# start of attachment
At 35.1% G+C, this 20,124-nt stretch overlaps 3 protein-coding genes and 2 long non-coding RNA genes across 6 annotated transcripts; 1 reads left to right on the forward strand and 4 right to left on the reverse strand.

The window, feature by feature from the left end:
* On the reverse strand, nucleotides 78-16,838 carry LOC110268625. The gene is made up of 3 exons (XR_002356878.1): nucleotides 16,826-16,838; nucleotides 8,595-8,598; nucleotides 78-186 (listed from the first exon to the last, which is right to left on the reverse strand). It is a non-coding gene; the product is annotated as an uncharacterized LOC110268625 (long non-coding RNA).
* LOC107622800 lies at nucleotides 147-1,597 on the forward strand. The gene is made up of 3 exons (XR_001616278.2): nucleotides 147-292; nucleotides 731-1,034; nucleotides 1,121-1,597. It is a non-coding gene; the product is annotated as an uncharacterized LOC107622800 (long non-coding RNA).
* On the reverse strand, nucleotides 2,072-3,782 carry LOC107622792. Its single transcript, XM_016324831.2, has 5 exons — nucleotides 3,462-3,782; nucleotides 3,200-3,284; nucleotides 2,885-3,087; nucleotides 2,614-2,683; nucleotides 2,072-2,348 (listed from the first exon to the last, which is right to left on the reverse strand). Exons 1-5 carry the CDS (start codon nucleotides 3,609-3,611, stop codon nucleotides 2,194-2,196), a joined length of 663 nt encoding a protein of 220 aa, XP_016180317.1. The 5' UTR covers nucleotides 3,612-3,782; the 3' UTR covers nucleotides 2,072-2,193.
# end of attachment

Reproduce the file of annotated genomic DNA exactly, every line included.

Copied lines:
At 35.1% G+C, this 20,124-nt stretch overlaps 3 protein-coding genes and 2 long non-coding RNA genes across 6 annotated transcripts; 1 reads left to right on the forward strand and 4 right to left on the reverse strand.

The window, feature by feature from the left end:
* On the reverse strand, nucleotides 78-16,838 carry LOC110268625. The gene is made up of 3 exons (XR_002356878.1): nucleotides 16,826-16,838; nucleotides 8,595-8,598; nucleotides 78-186 (listed from the first exon to the last, which is right to left on the reverse strand). It is a non-coding gene; the product is annotated as an uncharacterized LOC110268625 (long non-coding RNA).
* LOC107622800 lies at nucleotides 147-1,597 on the forward strand. The gene is made up of 3 exons (XR_001616278.2): nucleotides 147-292; nucleotides 731-1,034; nucleotides 1,121-1,597. It is a non-coding gene; the product is annotated as an uncharacterized LOC107622800 (long non-coding RNA).
* On the reverse strand, nucleotides 2,072-3,782 carry LOC107622792. Its single transcript, XM_016324831.2, has 5 exons — nucleotides 3,462-3,782; nucleotides 3,200-3,284; nucleotides 2,885-3,087; nucleotides 2,614-2,683; nucleotides 2,072-2,348 (listed from the first exon to the last, which is right to left on the reverse strand). Exons 1-5 carry the CDS (start codon nucleotides 3,609-3,611, stop codon nucleotides 2,194-2,196), a joined length of 663 nt encoding a protein of 220 aa, XP_016180317.1. The 5' UTR covers nucleotides 3,612-3,782; the 3' UTR covers nucleotides 2,072-2,193.